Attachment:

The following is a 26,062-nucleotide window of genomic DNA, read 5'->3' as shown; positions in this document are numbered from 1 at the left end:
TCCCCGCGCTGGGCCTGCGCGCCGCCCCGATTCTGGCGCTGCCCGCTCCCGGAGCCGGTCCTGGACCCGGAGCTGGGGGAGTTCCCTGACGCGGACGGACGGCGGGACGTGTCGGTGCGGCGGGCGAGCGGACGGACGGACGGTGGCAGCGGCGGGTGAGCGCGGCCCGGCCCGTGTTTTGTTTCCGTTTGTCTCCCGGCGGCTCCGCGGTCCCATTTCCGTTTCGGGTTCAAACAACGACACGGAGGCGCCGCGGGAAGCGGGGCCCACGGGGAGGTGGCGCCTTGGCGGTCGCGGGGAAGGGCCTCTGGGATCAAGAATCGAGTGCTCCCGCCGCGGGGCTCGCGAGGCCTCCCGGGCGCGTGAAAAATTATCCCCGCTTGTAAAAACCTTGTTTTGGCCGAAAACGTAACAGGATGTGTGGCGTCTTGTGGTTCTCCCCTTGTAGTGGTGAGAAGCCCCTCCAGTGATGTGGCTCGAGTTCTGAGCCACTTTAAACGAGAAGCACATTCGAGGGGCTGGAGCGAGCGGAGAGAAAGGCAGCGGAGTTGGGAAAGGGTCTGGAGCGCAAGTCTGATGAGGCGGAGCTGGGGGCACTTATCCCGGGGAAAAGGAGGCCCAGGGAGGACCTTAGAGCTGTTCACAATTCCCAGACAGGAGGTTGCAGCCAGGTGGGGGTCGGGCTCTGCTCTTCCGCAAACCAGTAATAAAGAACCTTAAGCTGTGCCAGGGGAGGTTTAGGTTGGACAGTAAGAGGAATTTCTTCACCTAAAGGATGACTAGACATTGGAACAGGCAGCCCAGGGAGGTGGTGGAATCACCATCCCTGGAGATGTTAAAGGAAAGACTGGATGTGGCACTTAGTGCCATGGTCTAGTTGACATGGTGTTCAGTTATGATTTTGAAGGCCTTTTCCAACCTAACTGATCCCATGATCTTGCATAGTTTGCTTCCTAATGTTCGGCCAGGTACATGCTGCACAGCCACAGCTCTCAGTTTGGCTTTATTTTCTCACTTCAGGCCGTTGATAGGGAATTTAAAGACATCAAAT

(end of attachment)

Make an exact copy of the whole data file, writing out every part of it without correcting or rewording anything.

The following is a 26,062-nucleotide window of genomic DNA, read 5'->3' as shown; positions in this document are numbered from 1 at the left end:
TCCCCGCGCTGGGCCTGCGCGCCGCCCCGATTCTGGCGCTGCCCGCTCCCGGAGCCGGTCCTGGACCCGGAGCTGGGGGAGTTCCCTGACGCGGACGGACGGCGGGACGTGTCGGTGCGGCGGGCGAGCGGACGGACGGACGGTGGCAGCGGCGGGTGAGCGCGGCCCGGCCCGTGTTTTGTTTCCGTTTGTCTCCCGGCGGCTCCGCGGTCCCATTTCCGTTTCGGGTTCAAACAACGACACGGAGGCGCCGCGGGAAGCGGGGCCCACGGGGAGGTGGCGCCTTGGCGGTCGCGGGGAAGGGCCTCTGGGATCAAGAATCGAGTGCTCCCGCCGCGGGGCTCGCGAGGCCTCCCGGGCGCGTGAAAAATTATCCCCGCTTGTAAAAACCTTGTTTTGGCCGAAAACGTAACAGGATGTGTGGCGTCTTGTGGTTCTCCCCTTGTAGTGGTGAGAAGCCCCTCCAGTGATGTGGCTCGAGTTCTGAGCCACTTTAAACGAGAAGCACATTCGAGGGGCTGGAGCGAGCGGAGAGAAAGGCAGCGGAGTTGGGAAAGGGTCTGGAGCGCAAGTCTGATGAGGCGGAGCTGGGGGCACTTATCCCGGGGAAAAGGAGGCCCAGGGAGGACCTTAGAGCTGTTCACAATTCCCAGACAGGAGGTTGCAGCCAGGTGGGGGTCGGGCTCTGCTCTTCCGCAAACCAGTAATAAAGAACCTTAAGCTGTGCCAGGGGAGGTTTAGGTTGGACAGTAAGAGGAATTTCTTCACCTAAAGGATGACTAGACATTGGAACAGGCAGCCCAGGGAGGTGGTGGAATCACCATCCCTGGAGATGTTAAAGGAAAGACTGGATGTGGCACTTAGTGCCATGGTCTAGTTGACATGGTGTTCAGTTATGATTTTGAAGGCCTTTTCCAACCTAACTGATCCCATGATCTTGCATAGTTTGCTTCCTAATGTTCGGCCAGGTACATGCTGCACAGCCACAGCTCTCAGTTTGGCTTTATTTTCTCACTTCAGGCCGTTGATAGGGAATTTAAAGACATCAAAT